2004 Toyota Sienna - Wrong fuel

I filled up my tank with gasoline in the morning. That evening I drove a little over 100 miles and the car suddenly stopped dead. The warning lights all came on. When I tried to restart it it sounded like it was starting but immediately died. Toyota tells me that I had diesel fuel in the tank. Is this possible?

Possible ? Yes it is . This Forum gets about one post a week from someone who put deisel fuel in a gas vehicle.


Yah, but I drove non stop over 100 miles with no issues before the car died. Also, the diesel nozzle is incompatible with a gasoline car. It’s too big in diameter to fit in the fuel hole.

I agree but I have found in my area the diesel nozzle will fit into a gas tank at the BP stations.

I’m sure I didn’t use the diesel nozzle, but if I did, how does a gas car with diesel in the tank run non stop over a hundred miles with no issues? Don’t you think that’s strange?

That has not stopped many of the people who do this .

Sorry, but that doesn’t answer my last question about how the car ran over a hundred miles non stop with no issues don’t you think that’s strange?

With over a hundred miles before it quit I think you would have noticed a difference in the way it was running plus smoke out of the tailpipe.

Yes! That’s what I’m saying. It was running perfectly, and I didn’t see any smoke but it was dark (although I did drive at least a couple of miles after I tanked up that morning). From what I’ve read I should only have been able to go a few miles before it died, or at least exhibited obvious problems.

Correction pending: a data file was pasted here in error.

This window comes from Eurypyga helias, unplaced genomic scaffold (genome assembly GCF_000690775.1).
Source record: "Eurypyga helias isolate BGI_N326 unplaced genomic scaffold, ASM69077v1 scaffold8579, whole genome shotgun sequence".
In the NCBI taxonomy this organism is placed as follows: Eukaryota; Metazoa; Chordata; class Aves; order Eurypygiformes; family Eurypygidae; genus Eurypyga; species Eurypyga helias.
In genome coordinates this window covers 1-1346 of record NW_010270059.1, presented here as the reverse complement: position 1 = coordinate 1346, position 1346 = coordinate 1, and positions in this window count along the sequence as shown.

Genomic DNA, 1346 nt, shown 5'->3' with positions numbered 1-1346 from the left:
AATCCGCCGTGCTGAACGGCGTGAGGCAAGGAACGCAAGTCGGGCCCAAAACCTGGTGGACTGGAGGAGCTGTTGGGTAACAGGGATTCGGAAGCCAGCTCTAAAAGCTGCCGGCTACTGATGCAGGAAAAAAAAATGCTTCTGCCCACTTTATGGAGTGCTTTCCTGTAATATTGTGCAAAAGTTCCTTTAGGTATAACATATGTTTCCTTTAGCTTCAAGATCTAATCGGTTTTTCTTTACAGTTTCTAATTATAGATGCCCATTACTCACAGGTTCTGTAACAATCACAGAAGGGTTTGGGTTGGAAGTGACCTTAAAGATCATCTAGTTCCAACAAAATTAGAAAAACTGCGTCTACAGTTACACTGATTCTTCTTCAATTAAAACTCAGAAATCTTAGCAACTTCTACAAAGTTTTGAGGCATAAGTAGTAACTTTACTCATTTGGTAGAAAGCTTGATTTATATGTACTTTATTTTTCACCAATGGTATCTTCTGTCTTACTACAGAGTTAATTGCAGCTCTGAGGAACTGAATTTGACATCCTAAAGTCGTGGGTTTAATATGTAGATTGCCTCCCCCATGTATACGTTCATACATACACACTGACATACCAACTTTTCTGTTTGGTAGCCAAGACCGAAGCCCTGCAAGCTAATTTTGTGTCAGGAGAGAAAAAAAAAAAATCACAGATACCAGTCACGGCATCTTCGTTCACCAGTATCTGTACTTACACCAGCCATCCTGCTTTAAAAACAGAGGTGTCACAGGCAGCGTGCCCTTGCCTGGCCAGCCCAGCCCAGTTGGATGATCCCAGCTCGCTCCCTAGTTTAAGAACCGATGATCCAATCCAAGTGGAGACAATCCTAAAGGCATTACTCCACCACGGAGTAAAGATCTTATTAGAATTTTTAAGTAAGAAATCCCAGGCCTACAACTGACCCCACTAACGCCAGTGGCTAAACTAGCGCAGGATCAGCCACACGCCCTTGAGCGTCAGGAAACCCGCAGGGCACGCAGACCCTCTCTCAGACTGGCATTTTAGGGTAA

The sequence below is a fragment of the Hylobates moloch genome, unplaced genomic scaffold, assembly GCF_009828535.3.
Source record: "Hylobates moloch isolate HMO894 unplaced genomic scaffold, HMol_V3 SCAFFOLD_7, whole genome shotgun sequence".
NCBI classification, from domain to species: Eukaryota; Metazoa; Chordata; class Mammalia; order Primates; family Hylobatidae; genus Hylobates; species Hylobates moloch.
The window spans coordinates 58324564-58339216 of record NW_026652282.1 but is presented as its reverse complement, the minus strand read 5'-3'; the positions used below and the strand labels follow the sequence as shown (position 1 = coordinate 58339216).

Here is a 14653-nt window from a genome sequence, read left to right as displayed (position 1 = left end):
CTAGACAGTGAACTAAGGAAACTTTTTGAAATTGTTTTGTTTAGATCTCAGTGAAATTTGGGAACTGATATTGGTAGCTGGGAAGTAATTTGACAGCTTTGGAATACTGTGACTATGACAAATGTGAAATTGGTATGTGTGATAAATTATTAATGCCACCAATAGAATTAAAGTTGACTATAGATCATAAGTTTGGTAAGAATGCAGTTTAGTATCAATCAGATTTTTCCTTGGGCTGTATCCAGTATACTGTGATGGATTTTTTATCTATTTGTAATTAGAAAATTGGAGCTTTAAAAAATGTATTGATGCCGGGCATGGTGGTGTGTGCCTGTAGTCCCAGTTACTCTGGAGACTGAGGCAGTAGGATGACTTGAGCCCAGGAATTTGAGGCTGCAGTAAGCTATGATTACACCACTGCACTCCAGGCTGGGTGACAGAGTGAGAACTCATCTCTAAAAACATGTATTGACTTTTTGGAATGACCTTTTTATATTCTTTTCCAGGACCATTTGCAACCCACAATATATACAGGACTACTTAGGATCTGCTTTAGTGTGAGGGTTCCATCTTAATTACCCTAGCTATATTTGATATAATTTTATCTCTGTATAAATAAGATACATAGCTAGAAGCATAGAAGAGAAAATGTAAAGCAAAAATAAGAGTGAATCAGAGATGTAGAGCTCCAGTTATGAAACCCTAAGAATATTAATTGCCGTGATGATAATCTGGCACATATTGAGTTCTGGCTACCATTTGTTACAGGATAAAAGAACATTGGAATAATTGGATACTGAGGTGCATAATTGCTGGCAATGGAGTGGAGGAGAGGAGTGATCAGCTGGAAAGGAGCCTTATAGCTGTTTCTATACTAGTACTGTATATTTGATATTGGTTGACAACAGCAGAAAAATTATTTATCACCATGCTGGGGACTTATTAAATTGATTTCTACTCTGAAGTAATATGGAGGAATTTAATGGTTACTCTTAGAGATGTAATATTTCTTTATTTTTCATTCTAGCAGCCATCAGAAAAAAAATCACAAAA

I think that maybe Toyota does not know what the problem is with your car and is trying to tell you to take it somewhere else. Most cars will not go very far without very far before problems show up.


It wouldn’t run that long on diesel fuel. Why not syphon some of the contents of your tank and have it analyzed by an independent lab.

When was the last time the timing belt was changed?

Diesel fuel is heavier than gasoline. It would sink to the bottom of the tank and be drawn in to the pump before the lighter gasoline.

So… you didn’t say how much gas was in the car when you filled up. 1/8th tank? 1/2 tank?

If it was near empty, I doubt there is any way you could go 100 miles before the truck stopped running. If it was 1/2 full, I think you could go 100 miles before the diesel caused it to stop.

As for what actually happened; YOU might have put diesel in, the stations tank might have HAD diesel in it, OR Toyota made an error in their assessment… there is really no way for us to know and little way for you to prove someone else is at fault.

In any event, you are paying to fix this at an expensive Toyota dealer, for a 17 year old car.

Well, the Geico insurance guy is going over there on Monday and he’s gonna have them show him a sample of what’s in the tank. I don’t know, maybe I’m naive but I find it hard to believe that Toyota would make this up.

wait, what? I find it hard to believe a insurance agent is going to go to the dealer for a fuel related problem. especially on a 17 year old car.

I changed it seven years ago at 90,000 miles. It’s got a little under 150,000 now. I think if it was the timing belt thy would’ve told me.

Well, they’re covering it. I just have to pay my deductible.

Anyone is capable of making anything up to try and scr*w you.

The majority of posts we get here where diesel was pumped into the tank of a gasoline engine vehicle, the driver doesn’t get more than a few miles from the gas stations before it conks out. Sometimes just a few blocks. Given what you say, one possibility is that the gas pump you used was possibly used for diesel before, and the station has just switched it to gasoline, and a little diesel was still in the lines. That could explain how you were able to drive 100 miles; i.e. the diesel was a very dilute mixture. Even a dilute mixture will eventually cause problems with the car’s O2 sensor readings and possibly damage the fuel injectors and the catalytic converter.

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Thanks, that’s probably the most sensible answer that I’ve gotten here.